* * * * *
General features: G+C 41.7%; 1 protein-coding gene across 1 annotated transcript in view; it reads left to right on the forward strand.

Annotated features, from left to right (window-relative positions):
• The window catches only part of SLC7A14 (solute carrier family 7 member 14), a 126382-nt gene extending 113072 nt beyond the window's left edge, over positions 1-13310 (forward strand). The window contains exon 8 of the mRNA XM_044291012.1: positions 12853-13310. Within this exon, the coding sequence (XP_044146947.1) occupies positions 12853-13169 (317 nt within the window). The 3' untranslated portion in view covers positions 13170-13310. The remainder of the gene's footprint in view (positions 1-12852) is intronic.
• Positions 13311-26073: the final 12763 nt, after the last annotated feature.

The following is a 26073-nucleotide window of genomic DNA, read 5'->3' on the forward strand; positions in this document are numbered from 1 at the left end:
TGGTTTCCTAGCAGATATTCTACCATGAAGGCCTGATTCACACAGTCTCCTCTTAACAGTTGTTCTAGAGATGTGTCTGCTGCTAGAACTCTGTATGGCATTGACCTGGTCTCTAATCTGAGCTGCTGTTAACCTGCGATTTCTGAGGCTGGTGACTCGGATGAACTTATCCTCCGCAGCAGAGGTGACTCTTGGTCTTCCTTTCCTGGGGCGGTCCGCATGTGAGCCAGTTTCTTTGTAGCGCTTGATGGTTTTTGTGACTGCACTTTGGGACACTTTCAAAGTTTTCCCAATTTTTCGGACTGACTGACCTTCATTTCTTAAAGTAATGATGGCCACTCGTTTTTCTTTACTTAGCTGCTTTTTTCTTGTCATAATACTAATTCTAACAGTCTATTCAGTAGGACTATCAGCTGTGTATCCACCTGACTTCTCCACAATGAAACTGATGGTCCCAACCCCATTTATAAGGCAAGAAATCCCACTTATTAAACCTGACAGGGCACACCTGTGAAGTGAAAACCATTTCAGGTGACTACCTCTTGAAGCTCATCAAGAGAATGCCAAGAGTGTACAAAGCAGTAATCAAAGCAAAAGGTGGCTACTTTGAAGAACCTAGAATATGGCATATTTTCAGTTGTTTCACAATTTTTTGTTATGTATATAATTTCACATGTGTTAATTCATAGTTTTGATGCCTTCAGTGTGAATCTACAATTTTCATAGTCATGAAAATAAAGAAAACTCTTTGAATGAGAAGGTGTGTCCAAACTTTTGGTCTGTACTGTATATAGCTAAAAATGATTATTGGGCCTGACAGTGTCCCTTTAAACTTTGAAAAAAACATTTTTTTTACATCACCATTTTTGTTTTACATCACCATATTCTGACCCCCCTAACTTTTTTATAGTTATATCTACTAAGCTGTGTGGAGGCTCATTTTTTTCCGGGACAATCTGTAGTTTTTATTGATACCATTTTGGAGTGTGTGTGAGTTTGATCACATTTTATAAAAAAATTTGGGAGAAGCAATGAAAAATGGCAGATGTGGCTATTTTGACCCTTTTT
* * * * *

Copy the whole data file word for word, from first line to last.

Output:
General features: G+C 41.7%; 1 protein-coding gene across 1 annotated transcript in view; it reads left to right on the forward strand.

Annotated features, from left to right (window-relative positions):
• The window catches only part of SLC7A14 (solute carrier family 7 member 14), a 126382-nt gene extending 113072 nt beyond the window's left edge, over positions 1-13310 (forward strand). The window contains exon 8 of the mRNA XM_044291012.1: positions 12853-13310. Within this exon, the coding sequence (XP_044146947.1) occupies positions 12853-13169 (317 nt within the window). The 3' untranslated portion in view covers positions 13170-13310. The remainder of the gene's footprint in view (positions 1-12852) is intronic.
• Positions 13311-26073: the final 12763 nt, after the last annotated feature.

The following is a 26073-nucleotide window of genomic DNA, read 5'->3' on the forward strand; positions in this document are numbered from 1 at the left end:
TGGTTTCCTAGCAGATATTCTACCATGAAGGCCTGATTCACACAGTCTCCTCTTAACAGTTGTTCTAGAGATGTGTCTGCTGCTAGAACTCTGTATGGCATTGACCTGGTCTCTAATCTGAGCTGCTGTTAACCTGCGATTTCTGAGGCTGGTGACTCGGATGAACTTATCCTCCGCAGCAGAGGTGACTCTTGGTCTTCCTTTCCTGGGGCGGTCCGCATGTGAGCCAGTTTCTTTGTAGCGCTTGATGGTTTTTGTGACTGCACTTTGGGACACTTTCAAAGTTTTCCCAATTTTTCGGACTGACTGACCTTCATTTCTTAAAGTAATGATGGCCACTCGTTTTTCTTTACTTAGCTGCTTTTTTCTTGTCATAATACTAATTCTAACAGTCTATTCAGTAGGACTATCAGCTGTGTATCCACCTGACTTCTCCACAATGAAACTGATGGTCCCAACCCCATTTATAAGGCAAGAAATCCCACTTATTAAACCTGACAGGGCACACCTGTGAAGTGAAAACCATTTCAGGTGACTACCTCTTGAAGCTCATCAAGAGAATGCCAAGAGTGTACAAAGCAGTAATCAAAGCAAAAGGTGGCTACTTTGAAGAACCTAGAATATGGCATATTTTCAGTTGTTTCACAATTTTTTGTTATGTATATAATTTCACATGTGTTAATTCATAGTTTTGATGCCTTCAGTGTGAATCTACAATTTTCATAGTCATGAAAATAAAGAAAACTCTTTGAATGAGAAGGTGTGTCCAAACTTTTGGTCTGTACTGTATATAGCTAAAAATGATTATTGGGCCTGACAGTGTCCCTTTAAACTTTGAAAAAAACATTTTTTTTACATCACCATTTTTGTTTTACATCACCATATTCTGACCCCCCTAACTTTTTTATAGTTATATCTACTAAGCTGTGTGGAGGCTCATTTTTTTCCGGGACAATCTGTAGTTTTTATTGATACCATTTTGGAGTGTGTGTGAGTTTGATCACATTTTATAAAAAAATTTGGGAGAAGCAATGAAAAATGGCAGATGTGGCTATTTTGACCCTTTTT